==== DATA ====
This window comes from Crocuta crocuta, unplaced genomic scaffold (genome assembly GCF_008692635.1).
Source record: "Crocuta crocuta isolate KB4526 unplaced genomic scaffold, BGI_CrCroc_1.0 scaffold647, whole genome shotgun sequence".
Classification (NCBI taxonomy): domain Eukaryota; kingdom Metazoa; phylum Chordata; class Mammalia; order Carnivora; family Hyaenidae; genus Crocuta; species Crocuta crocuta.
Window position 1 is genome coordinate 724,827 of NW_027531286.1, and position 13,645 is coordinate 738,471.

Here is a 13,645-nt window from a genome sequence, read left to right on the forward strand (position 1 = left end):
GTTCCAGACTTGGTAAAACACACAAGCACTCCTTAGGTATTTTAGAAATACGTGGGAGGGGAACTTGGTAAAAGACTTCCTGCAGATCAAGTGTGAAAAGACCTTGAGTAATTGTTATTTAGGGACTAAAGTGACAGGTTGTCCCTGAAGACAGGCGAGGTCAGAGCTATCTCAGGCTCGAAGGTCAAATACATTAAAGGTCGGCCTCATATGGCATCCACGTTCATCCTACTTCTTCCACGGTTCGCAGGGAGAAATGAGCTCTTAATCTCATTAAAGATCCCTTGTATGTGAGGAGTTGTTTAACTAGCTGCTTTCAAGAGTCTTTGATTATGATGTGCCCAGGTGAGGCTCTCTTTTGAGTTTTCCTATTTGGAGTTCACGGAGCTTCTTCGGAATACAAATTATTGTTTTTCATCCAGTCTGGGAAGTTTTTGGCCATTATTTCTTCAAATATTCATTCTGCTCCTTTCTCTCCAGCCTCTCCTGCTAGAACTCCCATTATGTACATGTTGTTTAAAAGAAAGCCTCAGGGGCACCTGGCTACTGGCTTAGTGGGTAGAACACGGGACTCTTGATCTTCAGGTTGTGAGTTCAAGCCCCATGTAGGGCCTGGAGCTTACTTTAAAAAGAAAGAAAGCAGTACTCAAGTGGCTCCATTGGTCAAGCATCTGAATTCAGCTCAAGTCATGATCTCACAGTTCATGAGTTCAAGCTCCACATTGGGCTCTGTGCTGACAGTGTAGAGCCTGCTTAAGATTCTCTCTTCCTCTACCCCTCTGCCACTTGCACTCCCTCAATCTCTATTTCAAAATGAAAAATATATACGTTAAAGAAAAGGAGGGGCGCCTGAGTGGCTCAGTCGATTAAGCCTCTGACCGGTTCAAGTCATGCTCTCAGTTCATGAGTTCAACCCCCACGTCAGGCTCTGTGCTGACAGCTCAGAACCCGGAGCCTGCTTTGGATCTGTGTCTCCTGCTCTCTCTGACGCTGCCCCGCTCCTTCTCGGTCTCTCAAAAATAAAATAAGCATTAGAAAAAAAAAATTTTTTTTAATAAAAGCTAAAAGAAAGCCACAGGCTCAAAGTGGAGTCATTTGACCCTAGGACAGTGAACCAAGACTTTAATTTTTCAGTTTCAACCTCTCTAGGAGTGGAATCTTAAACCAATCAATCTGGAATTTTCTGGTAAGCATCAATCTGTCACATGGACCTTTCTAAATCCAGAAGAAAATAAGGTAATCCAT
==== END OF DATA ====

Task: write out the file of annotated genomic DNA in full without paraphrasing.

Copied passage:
This window comes from Crocuta crocuta, unplaced genomic scaffold (genome assembly GCF_008692635.1).
Source record: "Crocuta crocuta isolate KB4526 unplaced genomic scaffold, BGI_CrCroc_1.0 scaffold647, whole genome shotgun sequence".
Classification (NCBI taxonomy): domain Eukaryota; kingdom Metazoa; phylum Chordata; class Mammalia; order Carnivora; family Hyaenidae; genus Crocuta; species Crocuta crocuta.
Window position 1 is genome coordinate 724,827 of NW_027531286.1, and position 13,645 is coordinate 738,471.

Here is a 13,645-nt window from a genome sequence, read left to right on the forward strand (position 1 = left end):
GTTCCAGACTTGGTAAAACACACAAGCACTCCTTAGGTATTTTAGAAATACGTGGGAGGGGAACTTGGTAAAAGACTTCCTGCAGATCAAGTGTGAAAAGACCTTGAGTAATTGTTATTTAGGGACTAAAGTGACAGGTTGTCCCTGAAGACAGGCGAGGTCAGAGCTATCTCAGGCTCGAAGGTCAAATACATTAAAGGTCGGCCTCATATGGCATCCACGTTCATCCTACTTCTTCCACGGTTCGCAGGGAGAAATGAGCTCTTAATCTCATTAAAGATCCCTTGTATGTGAGGAGTTGTTTAACTAGCTGCTTTCAAGAGTCTTTGATTATGATGTGCCCAGGTGAGGCTCTCTTTTGAGTTTTCCTATTTGGAGTTCACGGAGCTTCTTCGGAATACAAATTATTGTTTTTCATCCAGTCTGGGAAGTTTTTGGCCATTATTTCTTCAAATATTCATTCTGCTCCTTTCTCTCCAGCCTCTCCTGCTAGAACTCCCATTATGTACATGTTGTTTAAAAGAAAGCCTCAGGGGCACCTGGCTACTGGCTTAGTGGGTAGAACACGGGACTCTTGATCTTCAGGTTGTGAGTTCAAGCCCCATGTAGGGCCTGGAGCTTACTTTAAAAAGAAAGAAAGCAGTACTCAAGTGGCTCCATTGGTCAAGCATCTGAATTCAGCTCAAGTCATGATCTCACAGTTCATGAGTTCAAGCTCCACATTGGGCTCTGTGCTGACAGTGTAGAGCCTGCTTAAGATTCTCTCTTCCTCTACCCCTCTGCCACTTGCACTCCCTCAATCTCTATTTCAAAATGAAAAATATATACGTTAAAGAAAAGGAGGGGCGCCTGAGTGGCTCAGTCGATTAAGCCTCTGACCGGTTCAAGTCATGCTCTCAGTTCATGAGTTCAACCCCCACGTCAGGCTCTGTGCTGACAGCTCAGAACCCGGAGCCTGCTTTGGATCTGTGTCTCCTGCTCTCTCTGACGCTGCCCCGCTCCTTCTCGGTCTCTCAAAAATAAAATAAGCATTAGAAAAAAAAAATTTTTTTTAATAAAAGCTAAAAGAAAGCCACAGGCTCAAAGTGGAGTCATTTGACCCTAGGACAGTGAACCAAGACTTTAATTTTTCAGTTTCAACCTCTCTAGGAGTGGAATCTTAAACCAATCAATCTGGAATTTTCTGGTAAGCATCAATCTGTCACATGGACCTTTCTAAATCCAGAAGAAAATAAGGTAATCCAT